A distinct variant of intermediate maple syrup urine disease

M. C. Gonzalez-Rios, D. T. Chuang, R. P. Cox, K. Schmidt, K. Knopf, S. Packman

Research output: Contribution to journalArticle

7 Citations (Scopus)

Abstract

Branched chain α-ketoacid dehydrogenase (BCKAD) deficiency, or maple syrup urine disease (MSUD), can be categorized as classical, intermediate, intermittent or thiamine responsive, based on generally concordant in vitro BCKAD activity and severity of phenotype. We present clinical and enzymatic data on a boy with intermediate maple syrup urine disease, and suggest that he represents a novel category of mutation. He presented at age 10 months in ketoacidotic coma, with a history of irritability, poor feeding and growth and developmental delay. Branched chain amino acid restriction effected normal growth and developmental parameters by age 42 months. In contrast to previous patients with intermediate MSUD, his fibroblasts and fibroblast extracts failed to decarboxylate [1-14C]-α-ketoisovalerate (KIV). The defect is not in mitochondrial transport of substrate, but rather in the catalytic activity of the E1 component of the BCKAD. Disrupted cells of the proband exhibited negligible BCKAD activity over a wide range of keto acid substrate concentrations, irrespective of the presence of added thiamine pyrophosphate (TPP). These results differ from the sigmoidal kinetics observed using classical MSUD extracts, and the hyperbolic kinetics with control preparations under the same assay conditions. We propose that the structurally altered enzyme possesses reduced but not negligible activity in vivo, and exists as an unstable complex in vitro under assay conditions used, even in the presence of added TPP.

Original languageEnglish (US)
Pages (from-to)153-159
Number of pages7
JournalClinical Genetics
Volume27
Issue number2
StatePublished - 1985

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3-Methyl-2-Oxobutanoate Dehydrogenase (Lipoamide)
Maple Syrup Urine Disease
Thiamine Pyrophosphate
Fibroblasts
Keto Acids
Branched Chain Amino Acids
Thiamine
Coma
Growth
Phenotype
Mutation
Enzymes

ASJC Scopus subject areas

  • Genetics(clinical)
  • Genetics

Cite this

Gonzalez-Rios, M. C., Chuang, D. T., Cox, R. P., Schmidt, K., Knopf, K., & Packman, S. (1985). A distinct variant of intermediate maple syrup urine disease. Clinical Genetics, 27(2), 153-159.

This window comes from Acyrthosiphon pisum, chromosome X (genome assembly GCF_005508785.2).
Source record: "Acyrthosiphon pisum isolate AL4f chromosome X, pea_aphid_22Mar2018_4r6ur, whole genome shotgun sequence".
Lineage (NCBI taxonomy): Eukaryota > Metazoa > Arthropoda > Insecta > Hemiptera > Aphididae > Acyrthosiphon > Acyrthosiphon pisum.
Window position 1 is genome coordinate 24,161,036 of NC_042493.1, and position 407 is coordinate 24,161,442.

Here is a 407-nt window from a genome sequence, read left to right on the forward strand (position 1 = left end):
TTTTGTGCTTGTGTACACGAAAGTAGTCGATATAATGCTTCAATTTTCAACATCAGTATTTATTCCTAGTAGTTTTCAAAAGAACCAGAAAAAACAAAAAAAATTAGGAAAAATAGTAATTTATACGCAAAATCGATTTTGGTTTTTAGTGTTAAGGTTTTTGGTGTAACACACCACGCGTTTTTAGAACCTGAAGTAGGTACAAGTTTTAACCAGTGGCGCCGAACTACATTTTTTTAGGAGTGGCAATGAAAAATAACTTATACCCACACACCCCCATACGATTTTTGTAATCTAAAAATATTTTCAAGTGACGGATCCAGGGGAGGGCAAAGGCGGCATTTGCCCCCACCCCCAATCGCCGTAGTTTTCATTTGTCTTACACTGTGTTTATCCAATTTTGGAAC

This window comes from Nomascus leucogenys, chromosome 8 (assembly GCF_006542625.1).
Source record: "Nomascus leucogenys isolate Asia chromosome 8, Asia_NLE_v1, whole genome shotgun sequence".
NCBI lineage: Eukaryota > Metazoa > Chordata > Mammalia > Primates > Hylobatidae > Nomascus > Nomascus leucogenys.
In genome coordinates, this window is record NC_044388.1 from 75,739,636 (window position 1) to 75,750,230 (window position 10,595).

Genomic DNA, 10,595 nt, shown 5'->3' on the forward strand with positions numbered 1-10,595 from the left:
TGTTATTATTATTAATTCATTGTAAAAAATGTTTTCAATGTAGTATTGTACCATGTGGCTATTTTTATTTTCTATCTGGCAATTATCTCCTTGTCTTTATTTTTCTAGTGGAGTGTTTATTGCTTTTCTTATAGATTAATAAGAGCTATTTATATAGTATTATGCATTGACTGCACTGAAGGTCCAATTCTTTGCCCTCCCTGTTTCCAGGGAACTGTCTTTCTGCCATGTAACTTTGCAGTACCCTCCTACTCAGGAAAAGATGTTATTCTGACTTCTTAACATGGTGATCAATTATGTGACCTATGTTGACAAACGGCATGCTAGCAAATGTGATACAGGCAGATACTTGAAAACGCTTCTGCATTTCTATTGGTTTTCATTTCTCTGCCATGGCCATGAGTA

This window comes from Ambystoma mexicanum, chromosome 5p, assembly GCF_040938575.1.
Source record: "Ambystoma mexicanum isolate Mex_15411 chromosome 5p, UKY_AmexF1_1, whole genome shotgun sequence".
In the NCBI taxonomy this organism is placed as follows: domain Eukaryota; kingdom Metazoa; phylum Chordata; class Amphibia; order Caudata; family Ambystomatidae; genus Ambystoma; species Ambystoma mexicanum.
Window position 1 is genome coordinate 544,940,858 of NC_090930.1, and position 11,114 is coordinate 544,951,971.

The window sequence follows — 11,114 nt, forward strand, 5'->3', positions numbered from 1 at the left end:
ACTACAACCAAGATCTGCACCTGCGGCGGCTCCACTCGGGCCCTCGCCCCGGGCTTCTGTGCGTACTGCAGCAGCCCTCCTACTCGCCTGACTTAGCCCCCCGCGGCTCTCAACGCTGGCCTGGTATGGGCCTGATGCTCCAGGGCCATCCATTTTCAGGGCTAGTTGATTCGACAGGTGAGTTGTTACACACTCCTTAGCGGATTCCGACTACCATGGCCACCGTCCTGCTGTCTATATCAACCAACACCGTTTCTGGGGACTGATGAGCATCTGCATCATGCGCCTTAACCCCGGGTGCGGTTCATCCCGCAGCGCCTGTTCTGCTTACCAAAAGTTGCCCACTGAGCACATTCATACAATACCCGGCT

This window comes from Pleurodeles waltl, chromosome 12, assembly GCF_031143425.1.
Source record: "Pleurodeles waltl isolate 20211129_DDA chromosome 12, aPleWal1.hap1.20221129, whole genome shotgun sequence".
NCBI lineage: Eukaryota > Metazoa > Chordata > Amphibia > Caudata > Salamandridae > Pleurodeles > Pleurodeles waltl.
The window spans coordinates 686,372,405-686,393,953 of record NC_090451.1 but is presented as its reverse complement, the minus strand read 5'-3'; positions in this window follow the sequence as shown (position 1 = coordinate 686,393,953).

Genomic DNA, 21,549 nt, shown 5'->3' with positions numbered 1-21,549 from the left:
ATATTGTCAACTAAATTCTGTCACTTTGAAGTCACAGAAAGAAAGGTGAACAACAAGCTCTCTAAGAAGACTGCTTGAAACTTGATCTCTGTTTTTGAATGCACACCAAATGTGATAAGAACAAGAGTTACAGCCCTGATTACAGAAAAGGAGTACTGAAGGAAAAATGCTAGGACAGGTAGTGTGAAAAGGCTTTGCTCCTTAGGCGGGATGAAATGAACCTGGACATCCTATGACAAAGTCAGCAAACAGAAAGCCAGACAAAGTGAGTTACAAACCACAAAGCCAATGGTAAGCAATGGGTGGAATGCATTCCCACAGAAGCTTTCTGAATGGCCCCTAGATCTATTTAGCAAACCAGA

A distinct variant of intermediate maple syrup urine disease. / Gonzalez-Rios, M. C.; Chuang, D. T.; Cox, R. P.; Schmidt, K.; Knopf, K.; Packman, S.

In: Clinical Genetics, Vol. 27, No. 2, 1985, p. 153-159.

Research output: Contribution to journalArticle

Gonzalez-Rios, MC, Chuang, DT, Cox, RP, Schmidt, K, Knopf, K & Packman, S 1985, 'A distinct variant of intermediate maple syrup urine disease', Clinical Genetics, vol. 27, no. 2, pp. 153-159.
Gonzalez-Rios MC, Chuang DT, Cox RP, Schmidt K, Knopf K, Packman S. A distinct variant of intermediate maple syrup urine disease. Clinical Genetics. 1985;27(2):153-159.
Gonzalez-Rios, M. C. ; Chuang, D. T. ; Cox, R. P. ; Schmidt, K. ; Knopf, K. ; Packman, S. / A distinct variant of intermediate maple syrup urine disease. In: Clinical Genetics. 1985 ; Vol. 27, No. 2. pp. 153-159.
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N2 - Branched chain α-ketoacid dehydrogenase (BCKAD) deficiency, or maple syrup urine disease (MSUD), can be categorized as classical, intermediate, intermittent or thiamine responsive, based on generally concordant in vitro BCKAD activity and severity of phenotype. We present clinical and enzymatic data on a boy with intermediate maple syrup urine disease, and suggest that he represents a novel category of mutation. He presented at age 10 months in ketoacidotic coma, with a history of irritability, poor feeding and growth and developmental delay. Branched chain amino acid restriction effected normal growth and developmental parameters by age 42 months. In contrast to previous patients with intermediate MSUD, his fibroblasts and fibroblast extracts failed to decarboxylate [1-14C]-α-ketoisovalerate (KIV). The defect is not in mitochondrial transport of substrate, but rather in the catalytic activity of the E1 component of the BCKAD. Disrupted cells of the proband exhibited negligible BCKAD activity over a wide range of keto acid substrate concentrations, irrespective of the presence of added thiamine pyrophosphate (TPP). These results differ from the sigmoidal kinetics observed using classical MSUD extracts, and the hyperbolic kinetics with control preparations under the same assay conditions. We propose that the structurally altered enzyme possesses reduced but not negligible activity in vivo, and exists as an unstable complex in vitro under assay conditions used, even in the presence of added TPP.

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